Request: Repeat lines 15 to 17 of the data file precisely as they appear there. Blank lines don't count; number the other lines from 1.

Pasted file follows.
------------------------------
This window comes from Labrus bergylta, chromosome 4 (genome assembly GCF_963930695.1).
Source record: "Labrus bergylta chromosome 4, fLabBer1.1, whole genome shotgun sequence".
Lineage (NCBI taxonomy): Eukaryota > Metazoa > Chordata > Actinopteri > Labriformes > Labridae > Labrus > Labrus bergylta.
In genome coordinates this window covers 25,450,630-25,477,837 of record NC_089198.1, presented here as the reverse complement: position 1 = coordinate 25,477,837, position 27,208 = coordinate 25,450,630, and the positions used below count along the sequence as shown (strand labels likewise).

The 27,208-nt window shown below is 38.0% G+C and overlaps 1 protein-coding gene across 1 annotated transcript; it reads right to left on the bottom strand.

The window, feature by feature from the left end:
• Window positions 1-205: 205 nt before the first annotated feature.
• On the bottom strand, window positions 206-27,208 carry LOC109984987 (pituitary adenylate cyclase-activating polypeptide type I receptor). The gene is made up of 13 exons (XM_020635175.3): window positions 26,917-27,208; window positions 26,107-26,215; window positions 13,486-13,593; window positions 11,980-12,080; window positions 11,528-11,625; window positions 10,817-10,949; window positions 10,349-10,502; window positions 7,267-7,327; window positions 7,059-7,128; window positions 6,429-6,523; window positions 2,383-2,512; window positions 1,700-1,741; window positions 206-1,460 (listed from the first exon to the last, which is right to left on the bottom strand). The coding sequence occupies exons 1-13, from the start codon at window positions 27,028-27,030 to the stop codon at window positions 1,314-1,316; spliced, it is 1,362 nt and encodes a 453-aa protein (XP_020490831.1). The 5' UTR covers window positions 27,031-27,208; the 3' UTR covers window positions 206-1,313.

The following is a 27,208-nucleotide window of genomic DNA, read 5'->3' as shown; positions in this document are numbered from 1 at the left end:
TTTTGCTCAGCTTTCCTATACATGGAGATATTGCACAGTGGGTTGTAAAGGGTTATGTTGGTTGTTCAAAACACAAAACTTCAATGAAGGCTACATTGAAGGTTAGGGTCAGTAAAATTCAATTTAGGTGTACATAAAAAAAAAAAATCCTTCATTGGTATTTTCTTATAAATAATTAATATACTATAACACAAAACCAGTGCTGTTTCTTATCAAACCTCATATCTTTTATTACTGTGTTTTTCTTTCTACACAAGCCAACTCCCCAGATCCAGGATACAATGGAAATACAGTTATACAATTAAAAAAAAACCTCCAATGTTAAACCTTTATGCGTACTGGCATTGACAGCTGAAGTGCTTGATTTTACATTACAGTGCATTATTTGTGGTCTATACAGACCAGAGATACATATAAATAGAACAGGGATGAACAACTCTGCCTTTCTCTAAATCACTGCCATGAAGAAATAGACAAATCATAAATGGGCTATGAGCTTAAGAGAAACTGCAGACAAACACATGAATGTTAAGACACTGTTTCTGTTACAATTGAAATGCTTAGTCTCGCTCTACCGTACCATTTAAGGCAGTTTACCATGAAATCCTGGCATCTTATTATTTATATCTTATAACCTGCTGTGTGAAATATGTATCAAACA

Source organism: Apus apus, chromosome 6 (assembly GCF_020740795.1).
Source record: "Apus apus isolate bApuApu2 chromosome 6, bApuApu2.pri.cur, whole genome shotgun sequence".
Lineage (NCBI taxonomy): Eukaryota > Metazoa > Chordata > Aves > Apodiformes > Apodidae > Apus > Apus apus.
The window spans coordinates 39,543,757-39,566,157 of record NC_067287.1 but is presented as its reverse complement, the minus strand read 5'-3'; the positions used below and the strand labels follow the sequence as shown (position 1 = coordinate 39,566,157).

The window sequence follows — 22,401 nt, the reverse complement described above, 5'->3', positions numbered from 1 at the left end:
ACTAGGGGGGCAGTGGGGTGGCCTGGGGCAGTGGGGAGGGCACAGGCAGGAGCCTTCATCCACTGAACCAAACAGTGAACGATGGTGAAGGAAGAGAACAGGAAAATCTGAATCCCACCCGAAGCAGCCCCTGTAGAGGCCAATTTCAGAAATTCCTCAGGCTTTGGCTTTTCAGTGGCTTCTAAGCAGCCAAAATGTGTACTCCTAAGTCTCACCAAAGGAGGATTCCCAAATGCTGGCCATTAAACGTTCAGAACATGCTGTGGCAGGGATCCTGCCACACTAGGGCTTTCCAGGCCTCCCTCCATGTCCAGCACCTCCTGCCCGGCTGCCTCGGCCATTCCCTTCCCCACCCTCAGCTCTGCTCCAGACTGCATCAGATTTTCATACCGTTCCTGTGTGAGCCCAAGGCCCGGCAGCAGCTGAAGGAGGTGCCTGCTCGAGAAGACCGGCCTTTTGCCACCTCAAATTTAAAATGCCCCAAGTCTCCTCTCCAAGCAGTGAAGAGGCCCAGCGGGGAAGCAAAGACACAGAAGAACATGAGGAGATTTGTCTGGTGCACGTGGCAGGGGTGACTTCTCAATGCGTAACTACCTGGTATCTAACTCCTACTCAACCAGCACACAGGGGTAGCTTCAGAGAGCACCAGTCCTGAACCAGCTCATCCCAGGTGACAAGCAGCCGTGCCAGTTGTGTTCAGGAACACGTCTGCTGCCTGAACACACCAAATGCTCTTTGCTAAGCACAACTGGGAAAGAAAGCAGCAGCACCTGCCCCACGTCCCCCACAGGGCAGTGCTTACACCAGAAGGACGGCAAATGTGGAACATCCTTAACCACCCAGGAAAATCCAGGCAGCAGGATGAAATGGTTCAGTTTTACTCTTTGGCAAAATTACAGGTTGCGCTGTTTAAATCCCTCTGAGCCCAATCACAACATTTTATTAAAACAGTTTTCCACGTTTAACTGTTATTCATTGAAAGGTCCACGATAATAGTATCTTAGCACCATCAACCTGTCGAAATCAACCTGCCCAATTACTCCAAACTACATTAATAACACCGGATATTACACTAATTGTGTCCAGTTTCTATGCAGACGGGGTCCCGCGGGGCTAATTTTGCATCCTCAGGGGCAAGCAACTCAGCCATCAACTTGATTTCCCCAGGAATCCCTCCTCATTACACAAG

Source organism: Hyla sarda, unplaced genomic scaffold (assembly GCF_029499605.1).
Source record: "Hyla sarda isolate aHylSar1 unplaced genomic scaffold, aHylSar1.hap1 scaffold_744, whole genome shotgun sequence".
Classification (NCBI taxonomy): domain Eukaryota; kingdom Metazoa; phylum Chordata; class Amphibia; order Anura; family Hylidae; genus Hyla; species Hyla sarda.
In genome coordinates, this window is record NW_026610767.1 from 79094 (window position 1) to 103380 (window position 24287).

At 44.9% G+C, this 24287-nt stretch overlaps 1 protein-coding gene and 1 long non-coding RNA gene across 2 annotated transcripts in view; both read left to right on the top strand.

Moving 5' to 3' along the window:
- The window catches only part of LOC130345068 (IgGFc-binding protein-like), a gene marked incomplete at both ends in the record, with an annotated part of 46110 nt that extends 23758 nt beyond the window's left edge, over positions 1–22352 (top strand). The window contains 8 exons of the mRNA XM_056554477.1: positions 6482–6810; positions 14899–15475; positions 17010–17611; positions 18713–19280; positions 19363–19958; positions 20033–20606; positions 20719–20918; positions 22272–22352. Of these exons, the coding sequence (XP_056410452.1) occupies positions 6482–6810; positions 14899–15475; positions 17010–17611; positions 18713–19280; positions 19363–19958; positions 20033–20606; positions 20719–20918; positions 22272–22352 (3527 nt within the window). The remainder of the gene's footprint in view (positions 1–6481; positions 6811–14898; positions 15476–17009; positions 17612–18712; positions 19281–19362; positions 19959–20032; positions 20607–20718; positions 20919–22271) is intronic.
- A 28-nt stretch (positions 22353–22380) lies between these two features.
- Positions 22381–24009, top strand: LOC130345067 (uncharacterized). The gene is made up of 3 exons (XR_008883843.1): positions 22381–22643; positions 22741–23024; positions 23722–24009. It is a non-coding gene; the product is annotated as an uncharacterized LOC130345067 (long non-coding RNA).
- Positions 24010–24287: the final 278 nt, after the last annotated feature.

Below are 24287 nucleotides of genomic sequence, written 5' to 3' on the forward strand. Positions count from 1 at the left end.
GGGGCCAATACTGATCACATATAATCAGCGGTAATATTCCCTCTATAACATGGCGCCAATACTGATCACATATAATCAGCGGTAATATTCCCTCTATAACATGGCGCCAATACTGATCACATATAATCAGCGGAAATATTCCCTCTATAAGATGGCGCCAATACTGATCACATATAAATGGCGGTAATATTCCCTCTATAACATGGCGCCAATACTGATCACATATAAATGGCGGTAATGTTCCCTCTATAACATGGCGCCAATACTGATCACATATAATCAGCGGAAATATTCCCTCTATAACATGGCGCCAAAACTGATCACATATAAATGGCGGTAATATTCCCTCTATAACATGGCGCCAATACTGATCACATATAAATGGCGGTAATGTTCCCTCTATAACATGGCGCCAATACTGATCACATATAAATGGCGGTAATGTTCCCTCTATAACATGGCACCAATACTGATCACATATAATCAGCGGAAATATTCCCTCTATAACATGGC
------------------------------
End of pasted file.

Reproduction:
The window sequence follows — 22,401 nt, the reverse complement described above, 5'->3', positions numbered from 1 at the left end:
ACTAGGGGGGCAGTGGGGTGGCCTGGGGCAGTGGGGAGGGCACAGGCAGGAGCCTTCATCCACTGAACCAAACAGTGAACGATGGTGAAGGAAGAGAACAGGAAAATCTGAATCCCACCCGAAGCAGCCCCTGTAGAGGCCAATTTCAGAAATTCCTCAGGCTTTGGCTTTTCAGTGGCTTCTAAGCAGCCAAAATGTGTACTCCTAAGTCTCACCAAAGGAGGATTCCCAAATGCTGGCCATTAAACGTTCAGAACATGCTGTGGCAGGGATCCTGCCACACTAGGGCTTTCCAGGCCTCCCTCCATGTCCAGCACCTCCTGCCCGGCTGCCTCGGCCATTCCCTTCCCCACCCTCAGCTCTGCTCCAGACTGCATCAGATTTTCATACCGTTCCTGTGTGAGCCCAAGGCCCGGCAGCAGCTGAAGGAGGTGCCTGCTCGAGAAGACCGGCCTTTTGCCACCTCAAATTTAAAATGCCCCAAGTCTCCTCTCCAAGCAGTGAAGAGGCCCAGCGGGGAAGCAAAGACACAGAAGAACATGAGGAGATTTGTCTGGTGCACGTGGCAGGGGTGACTTCTCAATGCGTAACTACCTGGTATCTAACTCCTACTCAACCAGCACACAGGGGTAGCTTCAGAGAGCACCAGTCCTGAACCAGCTCATCCCAGGTGACAAGCAGCCGTGCCAGTTGTGTTCAGGAACACGTCTGCTGCCTGAACACACCAAATGCTCTTTGCTAAGCACAACTGGGAAAGAAAGCAGCAGCACCTGCCCCACGTCCCCCACAGGGCAGTGCTTACACCAGAAGGACGGCAAATGTGGAACATCCTTAACCACCCAGGAAAATCCAGGCAGCAGGATGAAATGGTTCAGTTTTACTCTTTGGCAAAATTACAGGTTGCGCTGTTTAAATCCCTCTGAGCCCAATCACAACATTTTATTAAAACAGTTTTCCACGTTTAACTGTTATTCATTGAAAGGTCCACGATAATAGTATCTTAGCACCATCAACCTGTCGAAATCAACCTGCCCAATTACTCCAAACTACATTAATAACACCGGATATTACACTAATTGTGTCCAGTTTCTATGCAGACGGGGTCCCGCGGGGCTAATTTTGCATCCTCAGGGGCAAGCAACTCAGCCATCAACTTGATTTCCCCAGGAATCCCTCCTCATTACACAAG

Source organism: Hyla sarda, unplaced genomic scaffold (assembly GCF_029499605.1).